1983-84 Boston Celtics
Celtics 102, Knicks 100
It was time to hand deliver a message to the punks from New York.People were saying that it was the Knicks, not Don F. Gaston, Alan Cohen and Paul Dupee, who owned the Celtics. New York had won two straight and four of five from Boston, and there was talk that the Knicks, not the Celtics, would challenge Philadelphia in the Atlantic Division this season. Playing with the conviction of Buford Pusser, the Celtics invaded Madison Square Garden last night and ground out a foul-plagued, 102-100 victory over Hubie Brown's hustlers.
Despite a hail of technical fouls and the disqualification of Kevin McHale and heroic Dennis Johnson (26 points), the Celtics were able to win one for the Gimper (Larry Bird) and re-establish their status as one of the Eastern Conference's top two teams. "We were really tired of the Knicks talking," said Cedric Maxwell, who had 22 points in 40 brilliant minutes. "They said they don't feel intimidated by us anymore. Well, we wanted to put that feeling back in their hearts. I think we were pumped up for this game more than any other this year." "They want someone to come at 'em every time from now on?," asked M. L. Carr. "They got it. This is our new Philly."
The Celtics trailed by 14-2 early, led, 48-47, at intermission and took a 78-69 lead into the fourth.After Louis Orr helped the Knicks cut it to four with 7:12 left, the Celtics appeared to put the game away with a 9-0 run: DJ converted a three- point play, then Gerald Henderson scored after a steal to make it 91-82.Boston forced a 24-second violation and Robert Parish (14 points, 11 rebounds) canned a long turnaround to make it 93-82. After an offensive foul on Ernie Grunfeld, McHale (15 points) buried a turnaround to complete the run and give the Celtics their biggest lead, 95-82, with 5:15 left.
In the next five minutes, officials Gary Toone and Ken Mauer completely lost control and the Knicks outscored the Celtics, 12-1.The Celtics committed seven of their season-high 25 turnovers in the last 4:14, but Toone and Mauer were as careless as Boston's ballhandlers.Ray Williams (18 points) got things rolling down the stretch, and with 1:15 left, the no-quit Knicks cut it to three (99-96) on a pair of free throws by the indomitable Bernard King (24 points). Then King and Williams combined to steal a Henderson pass, and Williams scored on a drive to cut it to one (99-98) with one minute left. Maxwell was fouled and made one of two to give the Celtics a 100-98 lead.
Then Parish rebounded a miss by Rory Sparrow, but with 19 seconds left (two on the shot clock) DJ was tagged with a charge (his sixth foul) and the Knicks had the ball. It took New York only six seconds to tie it on a foul-line jumper by Williams. The Celtics called their last timeout with 0:13 showing. Henderson took the inbounds pass, drove the lane and fed to Maxwell. "That was a great play by Henderson," said Brown. Maxwell's sure layup was swatted away by Marvin Webster, a flagrant goaltend. Boston led by 102-100 with five seconds left and the Knicks then called time. Cartwright took the inbounds pass from Sparrow, moved to the middle, slipped and lost the ball.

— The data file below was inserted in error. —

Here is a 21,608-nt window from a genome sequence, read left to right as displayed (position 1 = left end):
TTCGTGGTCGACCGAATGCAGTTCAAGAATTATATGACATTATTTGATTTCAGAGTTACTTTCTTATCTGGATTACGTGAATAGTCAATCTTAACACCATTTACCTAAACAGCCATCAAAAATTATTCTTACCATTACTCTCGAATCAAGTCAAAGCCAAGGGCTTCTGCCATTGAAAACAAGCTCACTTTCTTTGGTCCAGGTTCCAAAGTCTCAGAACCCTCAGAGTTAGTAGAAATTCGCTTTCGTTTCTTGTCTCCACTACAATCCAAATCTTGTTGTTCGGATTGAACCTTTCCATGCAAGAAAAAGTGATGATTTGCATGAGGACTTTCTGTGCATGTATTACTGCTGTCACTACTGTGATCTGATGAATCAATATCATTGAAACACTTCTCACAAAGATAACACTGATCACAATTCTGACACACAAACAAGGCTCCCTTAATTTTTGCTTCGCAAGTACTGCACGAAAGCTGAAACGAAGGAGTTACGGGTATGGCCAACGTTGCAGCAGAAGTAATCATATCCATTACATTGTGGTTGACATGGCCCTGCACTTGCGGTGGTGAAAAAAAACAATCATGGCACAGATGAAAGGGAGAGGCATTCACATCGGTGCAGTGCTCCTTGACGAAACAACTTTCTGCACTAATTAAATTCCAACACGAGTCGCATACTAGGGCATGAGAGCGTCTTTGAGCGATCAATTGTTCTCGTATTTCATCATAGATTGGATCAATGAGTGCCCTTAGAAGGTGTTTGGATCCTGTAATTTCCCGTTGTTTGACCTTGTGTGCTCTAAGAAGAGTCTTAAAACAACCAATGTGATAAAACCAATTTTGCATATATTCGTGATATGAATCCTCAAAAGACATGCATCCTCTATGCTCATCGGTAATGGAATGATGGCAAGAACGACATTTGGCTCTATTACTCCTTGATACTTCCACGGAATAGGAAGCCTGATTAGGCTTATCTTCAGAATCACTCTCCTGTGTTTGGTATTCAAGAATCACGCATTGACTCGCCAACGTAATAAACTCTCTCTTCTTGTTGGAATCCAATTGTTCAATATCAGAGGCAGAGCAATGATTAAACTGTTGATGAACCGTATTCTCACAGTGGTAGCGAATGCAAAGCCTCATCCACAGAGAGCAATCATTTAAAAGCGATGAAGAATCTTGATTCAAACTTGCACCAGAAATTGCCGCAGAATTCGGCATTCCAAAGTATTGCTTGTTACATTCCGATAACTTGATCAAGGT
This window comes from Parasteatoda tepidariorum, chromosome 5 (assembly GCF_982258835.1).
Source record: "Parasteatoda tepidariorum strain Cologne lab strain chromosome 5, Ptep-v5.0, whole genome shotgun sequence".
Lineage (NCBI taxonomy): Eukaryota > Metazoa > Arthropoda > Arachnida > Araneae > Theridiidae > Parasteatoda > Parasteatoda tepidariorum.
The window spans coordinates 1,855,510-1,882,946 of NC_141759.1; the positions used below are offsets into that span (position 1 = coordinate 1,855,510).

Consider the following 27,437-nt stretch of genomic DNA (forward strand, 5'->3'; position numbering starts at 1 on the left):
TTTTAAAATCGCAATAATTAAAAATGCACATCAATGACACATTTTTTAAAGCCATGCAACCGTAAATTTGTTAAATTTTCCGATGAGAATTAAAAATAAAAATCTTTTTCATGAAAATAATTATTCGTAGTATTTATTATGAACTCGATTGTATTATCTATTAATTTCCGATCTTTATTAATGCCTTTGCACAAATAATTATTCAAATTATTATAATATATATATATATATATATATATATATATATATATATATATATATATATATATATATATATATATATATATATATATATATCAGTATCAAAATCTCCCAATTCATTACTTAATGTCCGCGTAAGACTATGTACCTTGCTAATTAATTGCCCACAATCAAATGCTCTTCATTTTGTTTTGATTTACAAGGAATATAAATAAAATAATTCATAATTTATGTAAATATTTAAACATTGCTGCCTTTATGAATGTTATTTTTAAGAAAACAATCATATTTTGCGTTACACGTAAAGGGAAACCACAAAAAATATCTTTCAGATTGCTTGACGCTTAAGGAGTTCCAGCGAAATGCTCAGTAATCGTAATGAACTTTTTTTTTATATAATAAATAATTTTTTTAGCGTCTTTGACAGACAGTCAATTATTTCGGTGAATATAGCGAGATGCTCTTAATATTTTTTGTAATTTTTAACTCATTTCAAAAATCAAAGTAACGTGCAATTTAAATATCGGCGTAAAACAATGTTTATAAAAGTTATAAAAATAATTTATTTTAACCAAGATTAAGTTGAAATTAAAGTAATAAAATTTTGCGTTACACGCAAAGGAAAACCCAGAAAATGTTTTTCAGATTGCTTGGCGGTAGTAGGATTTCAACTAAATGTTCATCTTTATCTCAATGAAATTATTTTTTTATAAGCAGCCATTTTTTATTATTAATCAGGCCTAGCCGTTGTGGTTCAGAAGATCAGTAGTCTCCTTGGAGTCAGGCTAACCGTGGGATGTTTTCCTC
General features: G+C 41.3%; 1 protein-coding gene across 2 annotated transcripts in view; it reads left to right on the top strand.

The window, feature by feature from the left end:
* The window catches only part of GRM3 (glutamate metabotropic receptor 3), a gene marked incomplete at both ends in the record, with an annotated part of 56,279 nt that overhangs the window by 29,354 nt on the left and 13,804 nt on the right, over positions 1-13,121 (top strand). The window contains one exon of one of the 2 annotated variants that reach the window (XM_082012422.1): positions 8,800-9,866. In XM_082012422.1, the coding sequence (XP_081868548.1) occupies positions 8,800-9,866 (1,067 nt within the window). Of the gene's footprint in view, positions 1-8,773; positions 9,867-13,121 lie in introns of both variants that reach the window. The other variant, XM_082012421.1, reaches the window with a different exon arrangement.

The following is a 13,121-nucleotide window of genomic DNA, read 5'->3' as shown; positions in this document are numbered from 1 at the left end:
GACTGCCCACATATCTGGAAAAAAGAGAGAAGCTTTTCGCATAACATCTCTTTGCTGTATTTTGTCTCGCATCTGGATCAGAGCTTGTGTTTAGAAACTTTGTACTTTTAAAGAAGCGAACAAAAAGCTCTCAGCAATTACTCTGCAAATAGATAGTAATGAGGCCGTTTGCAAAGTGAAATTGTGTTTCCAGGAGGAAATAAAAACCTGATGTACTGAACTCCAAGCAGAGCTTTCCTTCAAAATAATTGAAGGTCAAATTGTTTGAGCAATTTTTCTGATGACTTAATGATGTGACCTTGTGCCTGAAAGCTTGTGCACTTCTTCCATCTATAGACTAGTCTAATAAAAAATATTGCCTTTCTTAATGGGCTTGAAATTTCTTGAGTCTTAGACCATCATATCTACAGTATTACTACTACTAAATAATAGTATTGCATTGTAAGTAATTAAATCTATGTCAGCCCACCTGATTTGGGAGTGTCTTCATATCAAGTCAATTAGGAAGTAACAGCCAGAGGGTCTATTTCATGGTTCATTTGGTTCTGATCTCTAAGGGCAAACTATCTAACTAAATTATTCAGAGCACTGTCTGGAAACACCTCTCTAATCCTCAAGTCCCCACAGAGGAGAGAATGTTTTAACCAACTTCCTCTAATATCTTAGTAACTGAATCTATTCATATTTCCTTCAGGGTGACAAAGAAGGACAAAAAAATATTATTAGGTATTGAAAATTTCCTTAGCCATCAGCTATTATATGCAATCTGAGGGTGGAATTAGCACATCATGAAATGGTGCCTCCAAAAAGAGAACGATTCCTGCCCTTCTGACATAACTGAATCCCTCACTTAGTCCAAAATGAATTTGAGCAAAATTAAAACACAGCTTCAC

He and Maxwell came up with it simultaneously and a jump ball was called with one second left. The final buzzer sounded as Cartwright controlled the tap to Williams. New York never got a final shot. "In the fourth quarter, we played defense the way we're capable of playing," said Brown. "Unfortunately, their first unit outplayed our first unit the first three times they were on the floor. GiveBoston credit, they made some incredibly tough shots under pressure." In the first half, McHale, Parish and Maxwell took an incredibly low nine shots. New York was sagging underneath and DJ and Henderson ended up carrying the offense. "You give it to us, we take it," said Johnson.
In the third quarter, the Celtics made a conscious effort to go inside. With the big three of McHale, Parish and Maxwell scoring 12, Boston hit six straight floor shots and rode a 14-5 surge to a 10-point lead, 62-52. Hitting 11 of 18 shots in the quarter and outrebounding New York, 14-6, the Celtics led by 12 (72-60) late in the third quarter and held a 78-67 margin at the period's end. The Celtics committed 12 turnovers in the fourth period, but hung on. "That showed me something," said K. C. Jones, who had to bite his tongue when asked about the officiating. "Our guys could have packed it in, but they didn't."